Compare these trends to those on interracial marriage, displayed in the middle graph. Here, dramatic inter-cohort differences existed in the early 1970s—on the order of 50 percentage points between the earliest and latest generations. These differences persisted over time, contributing to a gradual liberalization of aggregate national opinion this issue. This trend was bolstered by the fact that as Americans of every generation got older, they became more liberal on interracial marriage. By the beginning of the 21st century, a near-universal consensus had emerged that these marriages should be legal—a consensus so strong that the GSS dropped the survey question after 2002.
The final graph depicts the GSS generational trends for the legalization of same-sex marriage. (Although the GSS was one of the first surveys to ask a question about gay marriage in 1988, the question was not included again until 2004.) Here we see notable generational trends coming to the fore, and they look strikingly similar to those on interracial marriage. Over the past decade, opinion on gay marriage has been marked by large inter-cohort differences—once again, a gap reaching as large as about 50 percentage points between the youngest and oldest groups of Americans. Furthermore, if we ignore some bumpiness in the trends due to sampling error, Americans in each generation appear to have become more accepting of gay marriage as they have aged. For example, support among those born in the 1960s and 1970s rose by an astounding 20 percentage points between 2004 and 2012. Similar patterns have been found in other polls conducted over time, in particular those conducted by the Pew Research Center.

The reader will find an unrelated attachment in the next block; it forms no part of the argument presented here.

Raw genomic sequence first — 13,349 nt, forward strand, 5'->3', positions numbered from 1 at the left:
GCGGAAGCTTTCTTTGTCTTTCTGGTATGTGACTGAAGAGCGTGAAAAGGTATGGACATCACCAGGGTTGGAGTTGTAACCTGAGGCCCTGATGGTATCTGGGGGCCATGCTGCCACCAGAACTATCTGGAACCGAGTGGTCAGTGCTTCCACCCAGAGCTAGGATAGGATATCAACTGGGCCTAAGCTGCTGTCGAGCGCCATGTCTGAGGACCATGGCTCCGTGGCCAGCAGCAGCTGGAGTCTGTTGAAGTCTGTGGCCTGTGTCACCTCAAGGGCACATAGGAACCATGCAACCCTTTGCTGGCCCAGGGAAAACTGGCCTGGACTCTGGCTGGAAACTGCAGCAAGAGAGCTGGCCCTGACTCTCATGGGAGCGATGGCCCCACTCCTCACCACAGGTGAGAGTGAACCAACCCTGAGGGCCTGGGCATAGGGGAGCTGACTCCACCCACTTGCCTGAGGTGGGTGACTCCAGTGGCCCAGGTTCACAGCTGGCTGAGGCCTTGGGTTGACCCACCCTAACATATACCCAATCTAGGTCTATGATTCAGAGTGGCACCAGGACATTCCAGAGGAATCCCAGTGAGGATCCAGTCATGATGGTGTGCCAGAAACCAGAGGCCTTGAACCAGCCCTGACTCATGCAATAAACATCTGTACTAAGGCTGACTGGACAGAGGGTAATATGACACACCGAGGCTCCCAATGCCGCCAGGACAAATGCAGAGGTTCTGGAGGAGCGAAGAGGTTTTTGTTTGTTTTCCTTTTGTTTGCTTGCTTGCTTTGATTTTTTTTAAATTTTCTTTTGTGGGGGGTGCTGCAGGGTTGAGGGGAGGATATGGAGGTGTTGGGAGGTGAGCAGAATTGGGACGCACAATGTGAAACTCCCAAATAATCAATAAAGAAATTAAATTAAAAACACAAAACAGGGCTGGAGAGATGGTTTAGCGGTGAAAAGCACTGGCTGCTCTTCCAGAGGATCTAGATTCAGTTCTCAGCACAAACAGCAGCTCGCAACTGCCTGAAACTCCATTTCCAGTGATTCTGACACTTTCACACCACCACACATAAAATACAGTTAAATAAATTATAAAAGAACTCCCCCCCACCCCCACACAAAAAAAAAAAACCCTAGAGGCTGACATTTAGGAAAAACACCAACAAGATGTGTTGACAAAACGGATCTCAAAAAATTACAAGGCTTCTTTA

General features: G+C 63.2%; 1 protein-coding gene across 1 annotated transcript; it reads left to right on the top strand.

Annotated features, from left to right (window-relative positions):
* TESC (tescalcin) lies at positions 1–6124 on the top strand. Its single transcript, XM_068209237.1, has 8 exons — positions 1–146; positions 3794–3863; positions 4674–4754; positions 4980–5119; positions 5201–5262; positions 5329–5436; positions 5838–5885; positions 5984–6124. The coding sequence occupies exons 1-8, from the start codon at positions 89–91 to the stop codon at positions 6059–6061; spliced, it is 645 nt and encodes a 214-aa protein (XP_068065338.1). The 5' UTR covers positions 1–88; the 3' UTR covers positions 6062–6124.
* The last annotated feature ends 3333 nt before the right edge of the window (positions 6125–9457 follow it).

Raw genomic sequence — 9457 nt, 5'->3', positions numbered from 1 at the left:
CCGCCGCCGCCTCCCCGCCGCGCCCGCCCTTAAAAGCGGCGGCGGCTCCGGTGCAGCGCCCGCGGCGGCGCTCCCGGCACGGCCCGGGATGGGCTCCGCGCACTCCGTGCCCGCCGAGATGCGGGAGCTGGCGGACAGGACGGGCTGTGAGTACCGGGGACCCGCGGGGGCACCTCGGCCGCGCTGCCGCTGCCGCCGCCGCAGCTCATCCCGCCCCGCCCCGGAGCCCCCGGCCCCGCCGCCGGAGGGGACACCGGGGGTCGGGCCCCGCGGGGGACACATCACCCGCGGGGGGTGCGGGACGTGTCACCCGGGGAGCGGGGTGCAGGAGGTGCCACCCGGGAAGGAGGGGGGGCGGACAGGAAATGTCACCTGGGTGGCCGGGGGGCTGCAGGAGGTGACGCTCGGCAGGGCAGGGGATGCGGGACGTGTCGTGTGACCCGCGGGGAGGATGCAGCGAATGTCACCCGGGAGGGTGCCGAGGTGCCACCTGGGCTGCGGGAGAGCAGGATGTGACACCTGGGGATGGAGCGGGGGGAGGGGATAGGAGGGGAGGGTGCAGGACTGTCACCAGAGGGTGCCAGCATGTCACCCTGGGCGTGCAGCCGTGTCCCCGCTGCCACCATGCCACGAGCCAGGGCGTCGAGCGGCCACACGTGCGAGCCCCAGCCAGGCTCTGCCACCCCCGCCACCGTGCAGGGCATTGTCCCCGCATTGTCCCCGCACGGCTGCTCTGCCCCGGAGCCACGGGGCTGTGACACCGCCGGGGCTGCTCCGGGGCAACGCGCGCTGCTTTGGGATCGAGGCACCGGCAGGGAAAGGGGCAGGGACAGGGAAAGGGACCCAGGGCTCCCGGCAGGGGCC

All told, our best bet is that attitudes on gay marriage are likely to continue to parallel those on interracial marriage. A point prediction of where the national consensus might eventually lie would be more than 7 out of 10 Americans favoring marriage equality, which is the level of support currently found among the youngest generation.
Over at the New Republic, Nate Cohn takes a less sanguine view. Noting the current opposition to gay marriage among young evangelicals, he foresees continuing resistance to marriage equality among this important segment of the American electorate—and the Republican Party’s coalition. I don’t disagree that religious resistance from some quarters will persist. But what Cohn views as a problematic hurdle to “universal support” for gay marriage in the long term I see as more akin to religious resistance to national consensuses over previously controversial issues such as contraception, the consumption of alcohol, and no-fault divorce. Many deeply religious people see these issues as matters of morality and licentiousness, but in all but a few places they do not have the numbers to affect public policy regarding them.
In U.S. v. Windsor, Justice Anthony Kennedy writes that the “injury and indignity” inflicted by DOMA on lawfully married same-sex couples “violates basic due process and equal protection principles.” He no doubt expresses the sentiment of many judges and politicians who will contend with same-sex marriage in the time to come. When they are deciding just how far they can go in addressing the injuries and indignities faced by gay and lesbian couples, the trends shown here should provide some comfort that their actions are likely to promote—rather than hinder—the slow and steady national momentum toward support for marriage equality.
 The irony is not lost on me that the quest for visual clarity necessitates using essentially rainbow-colored graphs for a blog post on gay marriage.